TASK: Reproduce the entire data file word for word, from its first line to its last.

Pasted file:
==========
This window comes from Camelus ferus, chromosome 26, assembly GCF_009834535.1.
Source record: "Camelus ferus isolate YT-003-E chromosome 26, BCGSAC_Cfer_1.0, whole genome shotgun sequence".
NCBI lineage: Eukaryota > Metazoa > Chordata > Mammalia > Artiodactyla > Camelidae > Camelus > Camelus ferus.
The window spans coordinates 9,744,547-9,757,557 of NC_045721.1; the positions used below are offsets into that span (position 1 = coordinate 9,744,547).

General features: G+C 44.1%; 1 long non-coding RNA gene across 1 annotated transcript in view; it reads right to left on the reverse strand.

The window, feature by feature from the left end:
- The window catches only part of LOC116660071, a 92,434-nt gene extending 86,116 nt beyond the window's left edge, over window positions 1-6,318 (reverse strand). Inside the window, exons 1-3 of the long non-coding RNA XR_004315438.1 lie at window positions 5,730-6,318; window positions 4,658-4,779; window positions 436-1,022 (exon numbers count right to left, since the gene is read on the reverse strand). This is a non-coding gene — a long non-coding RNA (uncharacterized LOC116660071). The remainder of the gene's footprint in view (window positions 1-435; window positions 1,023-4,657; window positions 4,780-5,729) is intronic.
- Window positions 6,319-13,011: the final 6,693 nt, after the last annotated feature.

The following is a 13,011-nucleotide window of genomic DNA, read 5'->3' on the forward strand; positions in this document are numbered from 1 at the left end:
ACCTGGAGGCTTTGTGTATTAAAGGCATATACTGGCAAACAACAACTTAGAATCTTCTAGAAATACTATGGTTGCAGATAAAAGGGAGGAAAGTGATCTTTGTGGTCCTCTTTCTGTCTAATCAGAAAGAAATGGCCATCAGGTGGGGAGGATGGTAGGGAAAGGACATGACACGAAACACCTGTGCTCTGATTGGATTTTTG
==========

This window comes from Camelus ferus, chromosome 26, assembly GCF_009834535.1.
Source record: "Camelus ferus isolate YT-003-E chromosome 26, BCGSAC_Cfer_1.0, whole genome shotgun sequence".
NCBI lineage: Eukaryota > Metazoa > Chordata > Mammalia > Artiodactyla > Camelidae > Camelus > Camelus ferus.
The window spans coordinates 9,744,547-9,757,557 of NC_045721.1; the positions used below are offsets into that span (position 1 = coordinate 9,744,547).

General features: G+C 44.1%; 1 long non-coding RNA gene across 1 annotated transcript in view; it reads right to left on the reverse strand.

The window, feature by feature from the left end:
- The window catches only part of LOC116660071, a 92,434-nt gene extending 86,116 nt beyond the window's left edge, over window positions 1-6,318 (reverse strand). Inside the window, exons 1-3 of the long non-coding RNA XR_004315438.1 lie at window positions 5,730-6,318; window positions 4,658-4,779; window positions 436-1,022 (exon numbers count right to left, since the gene is read on the reverse strand). This is a non-coding gene — a long non-coding RNA (uncharacterized LOC116660071). The remainder of the gene's footprint in view (window positions 1-435; window positions 1,023-4,657; window positions 4,780-5,729) is intronic.
- Window positions 6,319-13,011: the final 6,693 nt, after the last annotated feature.

The following is a 13,011-nucleotide window of genomic DNA, read 5'->3' on the forward strand; positions in this document are numbered from 1 at the left end:
ACCTGGAGGCTTTGTGTATTAAAGGCATATACTGGCAAACAACAACTTAGAATCTTCTAGAAATACTATGGTTGCAGATAAAAGGGAGGAAAGTGATCTTTGTGGTCCTCTTTCTGTCTAATCAGAAAGAAATGGCCATCAGGTGGGGAGGATGGTAGGGAAAGGACATGACACGAAACACCTGTGCTCTGATTGGATTTTTG